What to Do During a Winter Storm or a Blizzard Warning

• Stay indoors and dress warmly during the storm, Wearing layers of loose-fitting, lightweight, warm clothing will keep you warmer than one bulky sweater. Remove layers to avoid overheating perspiration and subsequent chill.

• Listen to a battery-power radio or television for updated emergency information, if the power goes out, you will still have access to important information.

• Eat regularly. Food provides the body with energy for producing its own heat.

• Keep the body replenish with fluids to prevent dehydration. Drink liquids such as warm broth or juices. Avoid caffeine and alcohol. Caffeine, a stimulant of hypothermia. Alcohol, such as brandy, is a depressant and hastens the effects on the body. Alcohol also slows circulation and can make you less aware of the effects of cold. Both caffeine and alcohol can cause dehydration.

• Conserve fuel. Winter storms last several days. Great demand may be placed on electric, gas, and other fuel distribution systems (fuel oil, propane, etc.) Suppliers of propane and fuel oil may not be able to replenish depleted supplies during severe weather. Electric and gas services may be temporarily disrupted when many people demand large amounts of the same time, Lower the thermostat to 65° F at night. Close off unused rooms, and stuff towels or rags in cracks under doors. Cover windows at night.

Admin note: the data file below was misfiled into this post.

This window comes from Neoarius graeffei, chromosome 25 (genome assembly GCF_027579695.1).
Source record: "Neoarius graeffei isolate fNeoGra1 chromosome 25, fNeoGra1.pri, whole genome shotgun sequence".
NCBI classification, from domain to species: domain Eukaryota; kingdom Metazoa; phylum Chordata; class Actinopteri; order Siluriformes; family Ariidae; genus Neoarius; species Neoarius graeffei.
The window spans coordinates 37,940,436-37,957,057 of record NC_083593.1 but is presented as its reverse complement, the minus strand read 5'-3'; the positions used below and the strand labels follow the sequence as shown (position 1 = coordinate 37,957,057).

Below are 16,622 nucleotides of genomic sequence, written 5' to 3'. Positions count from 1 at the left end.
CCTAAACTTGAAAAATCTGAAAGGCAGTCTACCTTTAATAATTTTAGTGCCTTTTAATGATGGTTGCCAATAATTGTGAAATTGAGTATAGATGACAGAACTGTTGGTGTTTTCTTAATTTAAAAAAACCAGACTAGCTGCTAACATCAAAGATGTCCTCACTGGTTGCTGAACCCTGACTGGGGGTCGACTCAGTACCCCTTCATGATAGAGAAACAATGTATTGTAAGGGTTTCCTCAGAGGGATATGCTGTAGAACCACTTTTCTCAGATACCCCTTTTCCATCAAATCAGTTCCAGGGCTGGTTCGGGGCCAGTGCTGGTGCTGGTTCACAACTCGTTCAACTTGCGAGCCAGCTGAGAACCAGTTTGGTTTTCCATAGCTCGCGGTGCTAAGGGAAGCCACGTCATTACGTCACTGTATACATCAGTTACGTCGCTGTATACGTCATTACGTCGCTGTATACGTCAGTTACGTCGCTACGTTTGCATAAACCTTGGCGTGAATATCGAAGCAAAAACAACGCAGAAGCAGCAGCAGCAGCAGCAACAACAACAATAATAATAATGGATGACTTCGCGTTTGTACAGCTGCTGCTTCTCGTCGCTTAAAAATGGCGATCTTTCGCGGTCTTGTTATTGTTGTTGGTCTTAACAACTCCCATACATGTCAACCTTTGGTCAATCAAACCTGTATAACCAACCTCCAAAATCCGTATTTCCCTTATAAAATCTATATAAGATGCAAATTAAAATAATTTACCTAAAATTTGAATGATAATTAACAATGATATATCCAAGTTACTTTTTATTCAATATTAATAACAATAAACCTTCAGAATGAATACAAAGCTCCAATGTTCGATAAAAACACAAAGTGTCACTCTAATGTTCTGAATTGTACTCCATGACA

What to Do After a Winter Storm

•Continue listening to local radio or television stations or a NOAA Weather Radio for update information and instructions. Access may be limited to some parts of the community, or roads may be blocked.

• Help a neighbor who may require special assistance infants, elderly people with disabilities. Elderly people and people with disabilities may require additional assistance. People who care for them or who have large families may need additions assistance in emergency situations.

• Avoid driving and other travel until conditions have improved. Roads may be blocked by snow or emergency vehicles.

• Avoid over exertion. Heart attacks from shoveling heavy snow are a leading cause of deaths¬† during winter

• Follow forecasts and be prepared when venturing. Major winter storms are often followed by even colder conditions.




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